Kitchen Notebooks - Gramsci and the Mass Party

Like Antonio Gramsci found himself confined to Mussolini's dungeons, having to jot down short lines of thought in small notebooks, I at times find myself confined to the kitchen table, by a laptop, forced by an uncontrollable impulse to comment on something I have seen or read, to write a few short lines about some subject.

I recently started reading Monthly Review Press’ edition of Antonio A. Santucci’s Antonio Gramsci. Santucci there quotes Gramsci on the development of the political mass parties. Gramsci as we know was a leader of the Italian Communist Party (PCI), and did most of his political work in the 20s and 30s. This was the era of mass parties with a wide membership base.

Gramsci however criticizes elements within these parties, namely so-called charismatic leaders. This "charisma" Gramsci claims, always coincides "with a primitive phase of mass parties, when doctrine is introduced to the masses as something so nebulous and incoherent that it needs an infallible pope to interpret it and adapt it to circumstances" (Q, p. 233, Santucci p. 41).

Santucci goes on to quote Gramsci in a more satirical tone, where Gramsci compares the belief that "a politician must be [...] a great intellectual, must be 'anointed' as a genius, etc., etc." with "the backwardness of some rural regions [...] among whom one has to have a beard to be followed".

There may indeed be a sign of immaturity when a political party is judged more by the personal qualities of its leaders, rather than the political ideas - the ideology - the party represents. One could of course begin thinking of the claims of charismatic populism that are often directed towards the new Latin-American left. Although the situation is far from so dire as the propaganda from the right would have you think, there is no doubt that the personal popularity - the 'charisma' of political leaders, probably is more important than would be wanted. The situation in Venezuela is often pulled into focus when questions like this are discussed. There has however been done a huge job in building up a grass-roots movement, and a political party around Hugo Chavez, so there are positive developments. The question of whether someone else could step into Chavez shoes and continue the Bolivarian revolution is however still open.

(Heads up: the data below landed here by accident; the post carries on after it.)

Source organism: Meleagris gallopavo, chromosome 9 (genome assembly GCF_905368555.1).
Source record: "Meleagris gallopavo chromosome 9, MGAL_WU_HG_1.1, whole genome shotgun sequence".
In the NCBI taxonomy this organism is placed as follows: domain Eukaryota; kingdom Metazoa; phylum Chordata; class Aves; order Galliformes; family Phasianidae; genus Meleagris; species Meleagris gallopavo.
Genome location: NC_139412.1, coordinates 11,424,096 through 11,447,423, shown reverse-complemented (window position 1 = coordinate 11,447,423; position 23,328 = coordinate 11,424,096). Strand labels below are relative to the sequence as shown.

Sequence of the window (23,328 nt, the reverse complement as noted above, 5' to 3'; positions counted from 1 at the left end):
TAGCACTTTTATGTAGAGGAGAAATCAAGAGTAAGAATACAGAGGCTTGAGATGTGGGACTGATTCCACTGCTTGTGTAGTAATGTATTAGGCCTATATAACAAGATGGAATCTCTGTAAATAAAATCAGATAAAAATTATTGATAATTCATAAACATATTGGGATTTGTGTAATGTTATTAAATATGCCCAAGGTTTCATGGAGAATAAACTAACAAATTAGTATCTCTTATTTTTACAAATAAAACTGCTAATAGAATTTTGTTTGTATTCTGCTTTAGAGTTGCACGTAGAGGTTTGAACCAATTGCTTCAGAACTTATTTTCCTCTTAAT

But we, who live in (post?)industrialized countries should not overlook the beam in our own eye. What has happened to our mass parties? Mostly, the answer is that they are mass parties no more. Membership of political parties has dwindled for decades. If we realize that all formal democratic processes between elections happen within and between political parties, this should be considered a serious democratic problem.

But have we at least matured beyond the 'charismatic' leader that Gramsci criticizes? I think only seemingly. Perhaps (with notable exceptions) do we not primarily think of European political leaders as 'charismatic', but have we gotten an increased focus on the political and ideological content of the parties?

On the contrary. At least my experience from Norway, is that the focus primarily (from mass media) is on the perceived 'individual skill' of each politician. Some tabloids even give a "roll of the dice" to politicians based on their personal skill. In many ways politics is covered by media as a sports event, with focus on "skill" and fluctuations on polls, completely disconnected from the politics. It should not be surprising if there is an interconnectedness between this way of covering politics and the disconnection from politics of the population we can see through the dwindling membership of political parties.

In this sense, we have not matured at all from Gramsci’s "primitive phase" - we have not moved forward, simply sideways. And as the mass parties have disappeared in the process, we have perhaps gone both sideways and backwards, when it comes to our democratic and political maturity.

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